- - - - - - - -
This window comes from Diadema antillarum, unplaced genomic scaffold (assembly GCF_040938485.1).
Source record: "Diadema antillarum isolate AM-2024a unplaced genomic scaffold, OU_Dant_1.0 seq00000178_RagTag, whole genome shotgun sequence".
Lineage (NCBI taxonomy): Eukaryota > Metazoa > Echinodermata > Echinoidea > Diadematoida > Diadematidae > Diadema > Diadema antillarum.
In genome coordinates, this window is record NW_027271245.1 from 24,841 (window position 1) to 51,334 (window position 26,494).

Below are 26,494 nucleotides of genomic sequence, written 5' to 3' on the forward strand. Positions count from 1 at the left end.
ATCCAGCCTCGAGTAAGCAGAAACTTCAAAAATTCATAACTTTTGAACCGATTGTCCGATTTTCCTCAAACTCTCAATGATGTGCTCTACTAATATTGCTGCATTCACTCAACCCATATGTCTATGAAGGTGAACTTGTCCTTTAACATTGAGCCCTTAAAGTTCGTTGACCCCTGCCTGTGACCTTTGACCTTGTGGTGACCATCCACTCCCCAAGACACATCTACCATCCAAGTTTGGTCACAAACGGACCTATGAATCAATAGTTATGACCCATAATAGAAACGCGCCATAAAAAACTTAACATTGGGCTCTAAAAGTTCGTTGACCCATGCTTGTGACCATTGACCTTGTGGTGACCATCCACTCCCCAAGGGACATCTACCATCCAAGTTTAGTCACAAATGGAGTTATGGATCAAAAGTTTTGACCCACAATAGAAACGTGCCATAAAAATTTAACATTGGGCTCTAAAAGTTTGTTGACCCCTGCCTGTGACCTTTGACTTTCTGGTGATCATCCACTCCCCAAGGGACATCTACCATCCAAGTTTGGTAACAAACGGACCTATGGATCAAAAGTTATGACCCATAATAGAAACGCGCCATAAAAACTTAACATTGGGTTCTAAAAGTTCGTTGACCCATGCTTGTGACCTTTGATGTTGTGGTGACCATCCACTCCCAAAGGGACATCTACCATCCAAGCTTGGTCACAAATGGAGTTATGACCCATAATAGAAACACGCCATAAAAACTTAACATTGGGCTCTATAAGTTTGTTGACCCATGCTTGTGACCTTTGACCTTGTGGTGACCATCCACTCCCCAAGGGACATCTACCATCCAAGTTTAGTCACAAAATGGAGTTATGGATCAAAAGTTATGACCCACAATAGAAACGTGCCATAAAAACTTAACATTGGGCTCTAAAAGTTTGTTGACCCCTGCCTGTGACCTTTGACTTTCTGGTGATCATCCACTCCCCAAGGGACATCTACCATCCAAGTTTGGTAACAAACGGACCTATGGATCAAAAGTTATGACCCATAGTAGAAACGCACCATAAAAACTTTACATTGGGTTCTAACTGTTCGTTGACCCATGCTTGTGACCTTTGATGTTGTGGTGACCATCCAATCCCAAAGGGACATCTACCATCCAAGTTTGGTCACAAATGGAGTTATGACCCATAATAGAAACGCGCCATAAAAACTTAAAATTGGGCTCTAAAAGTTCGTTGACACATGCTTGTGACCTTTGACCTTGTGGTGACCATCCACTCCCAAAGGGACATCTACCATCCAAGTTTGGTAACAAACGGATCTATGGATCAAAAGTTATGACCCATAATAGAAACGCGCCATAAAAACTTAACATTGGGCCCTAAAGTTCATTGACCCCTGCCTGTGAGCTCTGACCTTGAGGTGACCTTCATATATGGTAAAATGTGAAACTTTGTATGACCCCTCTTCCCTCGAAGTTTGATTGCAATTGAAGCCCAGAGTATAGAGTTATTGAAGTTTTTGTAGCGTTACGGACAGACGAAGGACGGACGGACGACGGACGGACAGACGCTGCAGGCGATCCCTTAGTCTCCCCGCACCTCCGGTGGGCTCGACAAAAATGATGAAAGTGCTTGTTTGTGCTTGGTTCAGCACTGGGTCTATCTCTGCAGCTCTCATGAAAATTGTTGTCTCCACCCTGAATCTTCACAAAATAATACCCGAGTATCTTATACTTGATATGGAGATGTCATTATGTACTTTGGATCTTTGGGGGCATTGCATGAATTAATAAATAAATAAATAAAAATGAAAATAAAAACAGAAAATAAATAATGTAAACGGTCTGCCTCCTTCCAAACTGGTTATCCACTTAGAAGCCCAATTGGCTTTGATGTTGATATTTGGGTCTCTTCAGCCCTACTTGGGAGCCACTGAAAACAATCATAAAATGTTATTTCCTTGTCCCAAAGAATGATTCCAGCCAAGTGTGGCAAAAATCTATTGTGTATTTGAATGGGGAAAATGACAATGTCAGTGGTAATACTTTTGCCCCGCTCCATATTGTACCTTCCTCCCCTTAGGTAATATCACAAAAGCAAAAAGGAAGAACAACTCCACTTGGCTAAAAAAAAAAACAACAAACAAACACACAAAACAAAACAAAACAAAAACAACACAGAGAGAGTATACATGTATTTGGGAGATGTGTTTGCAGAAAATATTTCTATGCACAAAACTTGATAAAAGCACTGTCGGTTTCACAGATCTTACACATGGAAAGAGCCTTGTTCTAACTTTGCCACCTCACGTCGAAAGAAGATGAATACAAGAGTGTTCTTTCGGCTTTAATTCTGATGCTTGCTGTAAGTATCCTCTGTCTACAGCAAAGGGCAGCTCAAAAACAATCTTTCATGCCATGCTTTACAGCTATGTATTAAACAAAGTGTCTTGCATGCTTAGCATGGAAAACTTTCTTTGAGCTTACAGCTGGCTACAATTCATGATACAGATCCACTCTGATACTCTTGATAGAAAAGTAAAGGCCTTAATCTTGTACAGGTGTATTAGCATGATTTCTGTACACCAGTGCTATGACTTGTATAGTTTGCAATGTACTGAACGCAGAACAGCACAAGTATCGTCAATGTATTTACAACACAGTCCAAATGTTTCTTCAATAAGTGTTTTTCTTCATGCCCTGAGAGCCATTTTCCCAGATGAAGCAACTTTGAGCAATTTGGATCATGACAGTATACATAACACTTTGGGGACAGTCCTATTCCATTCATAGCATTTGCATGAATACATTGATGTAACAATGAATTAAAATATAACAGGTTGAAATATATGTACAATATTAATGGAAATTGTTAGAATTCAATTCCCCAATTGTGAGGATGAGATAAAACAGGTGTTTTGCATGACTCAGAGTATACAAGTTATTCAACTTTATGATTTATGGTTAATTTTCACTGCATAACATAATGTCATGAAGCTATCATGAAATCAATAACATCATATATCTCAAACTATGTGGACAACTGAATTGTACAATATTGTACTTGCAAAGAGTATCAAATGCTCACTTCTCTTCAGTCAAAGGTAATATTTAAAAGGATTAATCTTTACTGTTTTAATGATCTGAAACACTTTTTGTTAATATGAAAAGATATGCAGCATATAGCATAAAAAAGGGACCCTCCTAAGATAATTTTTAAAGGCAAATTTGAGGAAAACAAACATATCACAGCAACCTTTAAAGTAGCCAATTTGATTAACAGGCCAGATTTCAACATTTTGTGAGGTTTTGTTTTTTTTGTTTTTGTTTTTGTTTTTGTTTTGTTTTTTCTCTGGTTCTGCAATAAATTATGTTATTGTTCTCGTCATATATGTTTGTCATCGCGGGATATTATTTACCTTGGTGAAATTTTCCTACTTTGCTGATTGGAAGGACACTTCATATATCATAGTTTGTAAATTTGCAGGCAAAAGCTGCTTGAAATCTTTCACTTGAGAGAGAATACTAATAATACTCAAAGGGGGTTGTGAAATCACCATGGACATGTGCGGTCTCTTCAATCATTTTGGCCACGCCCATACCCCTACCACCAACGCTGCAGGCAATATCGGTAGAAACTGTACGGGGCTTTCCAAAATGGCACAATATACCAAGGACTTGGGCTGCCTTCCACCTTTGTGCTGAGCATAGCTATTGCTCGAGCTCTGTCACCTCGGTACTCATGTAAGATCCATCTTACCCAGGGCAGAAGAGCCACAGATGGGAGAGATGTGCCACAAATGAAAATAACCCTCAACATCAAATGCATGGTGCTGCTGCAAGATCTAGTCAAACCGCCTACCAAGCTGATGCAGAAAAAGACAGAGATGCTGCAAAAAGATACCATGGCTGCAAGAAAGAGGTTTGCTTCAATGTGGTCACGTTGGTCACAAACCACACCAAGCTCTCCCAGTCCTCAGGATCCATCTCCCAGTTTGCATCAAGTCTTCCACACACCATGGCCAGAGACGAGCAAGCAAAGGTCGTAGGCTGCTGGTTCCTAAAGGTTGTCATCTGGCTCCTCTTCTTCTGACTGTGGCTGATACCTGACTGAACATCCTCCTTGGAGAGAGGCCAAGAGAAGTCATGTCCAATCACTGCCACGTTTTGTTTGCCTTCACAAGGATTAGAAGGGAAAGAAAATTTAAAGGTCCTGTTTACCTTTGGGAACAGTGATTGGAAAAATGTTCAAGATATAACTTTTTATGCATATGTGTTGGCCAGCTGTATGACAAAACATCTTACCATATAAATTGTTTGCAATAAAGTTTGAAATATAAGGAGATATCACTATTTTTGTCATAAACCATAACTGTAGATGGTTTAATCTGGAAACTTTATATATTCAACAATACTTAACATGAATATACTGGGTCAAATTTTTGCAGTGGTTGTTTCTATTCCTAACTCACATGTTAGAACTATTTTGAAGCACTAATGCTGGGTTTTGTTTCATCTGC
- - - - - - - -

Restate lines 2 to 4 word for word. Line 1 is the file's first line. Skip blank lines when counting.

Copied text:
Source record: "Diadema antillarum isolate AM-2024a unplaced genomic scaffold, OU_Dant_1.0 seq00000178_RagTag, whole genome shotgun sequence".
Lineage (NCBI taxonomy): Eukaryota > Metazoa > Echinodermata > Echinoidea > Diadematoida > Diadematidae > Diadema > Diadema antillarum.
In genome coordinates, this window is record NW_027271245.1 from 24,841 (window position 1) to 51,334 (window position 26,494).